Adding value pays off for Virginia cattle producers
BLACKSBURG — With more than 1.4 million head of cattle across the commonwealth, Virginia’s beef cattle industry is big business.
But while the cattle market has been favorable over the past few years, producers understand the need to continually improve their operations to stay competitive.
The Virginia Quality Assured certified feeder cattle program provides producers with the means to add value to their cattle, enabling them to receive premium prices for their calves.
Virginia Cooperative Extension partnered with the Virginia Cattlemen’s Association to develop and administer the program, which encourages the use of research-based health and best management practices for feeder cattle. Participants are eligible to market feeder cattle through the Virginia Quality Assured initiative.
Feeder cattle are tagged with purple tags to to verify that they have met the Virginia Quality Assured program standards.
The program, which started in 1997, has marketed more than 125,000 head of feeder cattle, resulting in $6.4 million in value-added income for Virginia’s beef cattle producers.
“Having the ability to add value to Virginia’s beef cattle operations is critical to the sustainability of Virginia agriculture and rural communities,” said Scott Greiner, Virginia Cooperative Extension beef cattle specialist.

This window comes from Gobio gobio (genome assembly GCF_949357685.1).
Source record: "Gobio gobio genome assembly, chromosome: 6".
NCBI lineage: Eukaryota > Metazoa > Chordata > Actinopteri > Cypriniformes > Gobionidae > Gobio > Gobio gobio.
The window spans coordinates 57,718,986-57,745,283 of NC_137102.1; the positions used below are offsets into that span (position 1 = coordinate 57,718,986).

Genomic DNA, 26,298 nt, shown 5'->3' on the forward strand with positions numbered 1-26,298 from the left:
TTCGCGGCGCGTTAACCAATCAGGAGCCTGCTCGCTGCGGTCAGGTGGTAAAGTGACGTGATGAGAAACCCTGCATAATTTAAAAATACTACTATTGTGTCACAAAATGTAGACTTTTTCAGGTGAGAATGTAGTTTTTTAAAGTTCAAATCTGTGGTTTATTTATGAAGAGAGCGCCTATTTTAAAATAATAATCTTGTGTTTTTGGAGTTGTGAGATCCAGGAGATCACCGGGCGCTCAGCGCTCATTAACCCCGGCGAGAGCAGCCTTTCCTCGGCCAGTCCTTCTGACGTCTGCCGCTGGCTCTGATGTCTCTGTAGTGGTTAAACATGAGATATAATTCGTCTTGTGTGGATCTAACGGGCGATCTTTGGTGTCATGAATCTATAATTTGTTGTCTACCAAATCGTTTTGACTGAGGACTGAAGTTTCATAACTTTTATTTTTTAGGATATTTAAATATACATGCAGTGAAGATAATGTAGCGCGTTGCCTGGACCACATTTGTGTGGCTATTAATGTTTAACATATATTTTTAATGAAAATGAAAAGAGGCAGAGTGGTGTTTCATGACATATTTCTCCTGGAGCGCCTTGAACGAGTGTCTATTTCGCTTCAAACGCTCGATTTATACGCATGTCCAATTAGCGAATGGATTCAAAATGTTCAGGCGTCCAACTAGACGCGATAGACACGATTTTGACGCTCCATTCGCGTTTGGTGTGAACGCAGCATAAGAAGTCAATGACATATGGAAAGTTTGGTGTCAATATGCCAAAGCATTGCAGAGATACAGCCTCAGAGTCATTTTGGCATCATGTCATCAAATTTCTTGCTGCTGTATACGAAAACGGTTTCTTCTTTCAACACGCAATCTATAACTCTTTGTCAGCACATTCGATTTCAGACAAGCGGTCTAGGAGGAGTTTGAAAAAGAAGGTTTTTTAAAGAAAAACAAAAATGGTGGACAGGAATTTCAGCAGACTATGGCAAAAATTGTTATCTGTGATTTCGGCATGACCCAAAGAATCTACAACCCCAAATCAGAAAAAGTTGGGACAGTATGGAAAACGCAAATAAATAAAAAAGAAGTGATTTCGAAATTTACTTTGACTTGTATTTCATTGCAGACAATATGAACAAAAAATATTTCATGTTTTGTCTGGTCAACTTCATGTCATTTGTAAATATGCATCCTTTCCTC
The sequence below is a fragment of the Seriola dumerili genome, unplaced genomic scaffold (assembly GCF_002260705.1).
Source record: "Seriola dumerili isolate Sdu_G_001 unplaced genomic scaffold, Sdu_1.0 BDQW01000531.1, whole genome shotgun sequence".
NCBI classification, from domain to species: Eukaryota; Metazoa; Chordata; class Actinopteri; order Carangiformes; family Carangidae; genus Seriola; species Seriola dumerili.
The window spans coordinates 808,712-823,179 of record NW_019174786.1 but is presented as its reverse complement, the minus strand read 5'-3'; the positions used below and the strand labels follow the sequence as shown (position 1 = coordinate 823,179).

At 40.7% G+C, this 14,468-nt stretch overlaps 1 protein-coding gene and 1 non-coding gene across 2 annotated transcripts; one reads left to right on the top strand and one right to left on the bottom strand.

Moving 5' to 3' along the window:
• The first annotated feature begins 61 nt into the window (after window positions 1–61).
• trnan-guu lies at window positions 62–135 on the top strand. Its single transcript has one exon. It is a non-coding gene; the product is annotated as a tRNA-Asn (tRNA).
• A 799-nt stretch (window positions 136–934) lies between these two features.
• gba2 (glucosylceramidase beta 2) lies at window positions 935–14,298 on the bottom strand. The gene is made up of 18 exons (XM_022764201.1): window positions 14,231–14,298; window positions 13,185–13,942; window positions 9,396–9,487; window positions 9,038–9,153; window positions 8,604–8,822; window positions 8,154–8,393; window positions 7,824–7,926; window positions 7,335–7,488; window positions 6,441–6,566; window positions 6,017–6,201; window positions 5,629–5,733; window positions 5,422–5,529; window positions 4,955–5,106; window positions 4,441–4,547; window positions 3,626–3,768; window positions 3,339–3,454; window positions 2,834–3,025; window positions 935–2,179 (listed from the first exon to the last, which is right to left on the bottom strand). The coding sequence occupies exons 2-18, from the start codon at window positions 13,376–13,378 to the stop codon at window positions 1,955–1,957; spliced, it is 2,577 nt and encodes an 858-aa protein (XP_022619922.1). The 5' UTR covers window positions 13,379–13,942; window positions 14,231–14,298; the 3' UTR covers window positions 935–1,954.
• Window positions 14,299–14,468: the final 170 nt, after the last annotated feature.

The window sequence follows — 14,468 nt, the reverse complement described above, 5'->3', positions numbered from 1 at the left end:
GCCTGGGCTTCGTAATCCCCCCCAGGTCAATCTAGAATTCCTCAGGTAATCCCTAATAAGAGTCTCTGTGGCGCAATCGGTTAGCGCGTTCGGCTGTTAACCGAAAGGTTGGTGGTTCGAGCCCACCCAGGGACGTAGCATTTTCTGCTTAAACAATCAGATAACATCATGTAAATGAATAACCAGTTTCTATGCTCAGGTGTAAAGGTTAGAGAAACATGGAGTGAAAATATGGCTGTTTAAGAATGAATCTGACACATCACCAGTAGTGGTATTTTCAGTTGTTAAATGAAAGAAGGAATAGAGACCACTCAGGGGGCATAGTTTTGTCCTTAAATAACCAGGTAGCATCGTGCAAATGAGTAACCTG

The initiative would not prosper without the coordinated efforts of all parties involved.
“Part of what makes this program so successful in our area is the collaboration among Extension agents, the Virginia Cattlemen’s Association, Virginia Department of Agriculture and Consumer Services, Abingdon Feeder Cattle Association, Tri-State Livestock Market, and the producers,” said Scott Jessee, agriculture and natural resources Extension agent in Russell County. “We all have a role to play.”
Throughout the year, Jessee and his fellow Extension agents and specialists provide producers with valuable health, management, genetic, and marketing information. This education is offered through a variety of methods, including field days, on-farm visits, group meetings and workshops, demonstrations, and distance learning. Extension agents also serve as third-party verifiers to ensure that producers have followed the required vaccination and management protocols. The eligible animals are evaluated and described by VDACS livestock marketing representatives. The cattle are then grouped by similar traits and offered for sale in truckload lots at scheduled intervals on the Virginia Cattlemen’s Association Tel-O-Auction. The livestock market provides the facility and equipment to sort, weigh, and load out cattle.
“Having the cattle groups in tractor trailer loads allows the producers to reach a different level of buyer,” said Jessee.
Philip Bundy, a Russell County cattle producer and president of the Abingdon Feeder Cattle Association, has been marketing cattle through the program since it started in Southwest Virginia 11 years ago.
“We’ve built a reputation of providing high-quality, weaned feeder calves,” said Bundy, a Virginia Tech graduate. “Our cattle are highly sought after, and we are now outselling western cattle.”
The program has taken off in the past couple of years. In 2014, producers in Southwest Virginia more than doubled the number of cattle marketed through the program in 2013.
Written by Lori Greiner